Traders Side With Credit Suisse on Rate Bet: Andes CreditAndrea Jaramillo
Colombian traders are signaling they won’t be surprised this time around.
A month after the central bank unexpectedly boosted benchmark borrowing costs, swaps show investors are assigning a 96 percent probability to an interest-rate increase when policy makers meet tomorrow. The likelihood has soared from 40 percent since the government said May 5 that annual inflation accelerated to 2.72 percent, the highest since November 2012 and exceeding the median forecast in a Bloomberg survey.
While slowing growth has prompted policy makers in Chile, Mexico and Peru to cut rates or keep them at record lows, Colombia’s economy is poised to expand more than 4 percent for a third straight year, leading analysts to ratchet up forecasts for consumer price increases. Banco de la Republica will be “very sensitive” to inflation data, according to Juan Lorenzo Maldonado, a Latin America economist at Credit Suisse Group AG.
“With inflation coming in stronger than expected and activity also robust, it makes sense to deliver another rate hike,” Maldonado said in a telephone interview from New York.
Swaps indicate the central bank will lift its key rate by a quarter-percentage point to 3.75 percent, in line with the median forecast of 23 analysts in a Bloomberg survey.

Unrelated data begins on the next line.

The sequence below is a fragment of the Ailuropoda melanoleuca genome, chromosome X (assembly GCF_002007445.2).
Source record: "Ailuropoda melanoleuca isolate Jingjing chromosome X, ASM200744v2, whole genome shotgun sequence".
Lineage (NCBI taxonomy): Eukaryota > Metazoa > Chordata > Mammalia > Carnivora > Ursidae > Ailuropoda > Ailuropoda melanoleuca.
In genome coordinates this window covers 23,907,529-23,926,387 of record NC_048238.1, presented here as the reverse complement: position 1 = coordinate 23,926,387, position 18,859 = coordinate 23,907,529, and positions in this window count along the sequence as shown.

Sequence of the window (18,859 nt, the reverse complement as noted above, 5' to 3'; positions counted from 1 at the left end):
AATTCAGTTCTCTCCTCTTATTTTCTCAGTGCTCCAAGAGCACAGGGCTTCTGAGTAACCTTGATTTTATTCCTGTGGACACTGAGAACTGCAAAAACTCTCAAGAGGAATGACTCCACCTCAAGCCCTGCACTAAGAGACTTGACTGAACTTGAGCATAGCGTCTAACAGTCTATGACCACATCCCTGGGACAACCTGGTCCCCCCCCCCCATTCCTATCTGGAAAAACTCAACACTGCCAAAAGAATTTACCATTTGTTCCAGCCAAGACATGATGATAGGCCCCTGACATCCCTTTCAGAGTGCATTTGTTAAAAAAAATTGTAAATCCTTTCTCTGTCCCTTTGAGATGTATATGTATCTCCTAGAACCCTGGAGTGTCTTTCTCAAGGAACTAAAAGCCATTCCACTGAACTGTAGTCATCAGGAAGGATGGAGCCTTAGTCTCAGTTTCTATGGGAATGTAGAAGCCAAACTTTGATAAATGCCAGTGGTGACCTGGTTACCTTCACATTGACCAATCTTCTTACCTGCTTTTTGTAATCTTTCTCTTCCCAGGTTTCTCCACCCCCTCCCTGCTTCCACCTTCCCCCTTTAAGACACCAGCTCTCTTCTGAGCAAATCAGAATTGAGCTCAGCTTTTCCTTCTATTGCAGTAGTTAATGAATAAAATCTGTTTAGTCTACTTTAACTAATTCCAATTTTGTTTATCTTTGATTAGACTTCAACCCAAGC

Policy makers led by Governor Jose Dario Uribe voted 6-1 on April 25 to raise borrowing costs by a quarter point -- the first increase in more than two years.
The central bank’s press office declined to comment on economists’ rate forecasts in an e-mail.
Colombia’s economy will expand 4.5 percent this year after growing 4.3 percent in 2013, which was the fastest among major Latin American peers after Peru, according to the median forecast in a Bloomberg survey.
Consumer prices will rise 3.19 percent by year-end, which would be the highest annual rate since June 2012, a central bank survey published May 12 showed. That compares with a forecast of 3 percent in April.
“Changes in inflation expectations are vital to the central bank,” Munir Jalil, the head analyst at Citigroup Inc.’s Colombia unit, who correctly predicted last month’s rate increase, said by telephone from Bogota. “If they start to rise, it’s something that worries them.”
Andres Langebaek, the head analyst at Banco Davivienda, said the central bank will leave borrowing costs unchanged tomorrow as it seeks to limit gains in the peso.
The peso has soared 7.4 percent in the past three months, the most in the world after the Somali shilling, according to data compiled by Bloomberg. It gained 0.2 percent today to 1,906.29 per dollar.
“Higher interest rates mean a higher yield differential and that could attract more flows from abroad,” Langebaek said by telephone from Bogota. Policy makers “bought themselves time with the hike. Now they can take a step back and see the impact, and get a better sense of where inflation is going.”
Yields on three-month interest rate swaps have jumped 0.14 percentage point to 3.74 percent since May 5.
Citigroup’s Jalil expects consecutive rate increases until Banco de la Republica reaches 4.25 percent in July.
“There really is no argument to justify a pause,” he said. “There is no sign of a deceleration. On the contrary, the economic recovery continues.”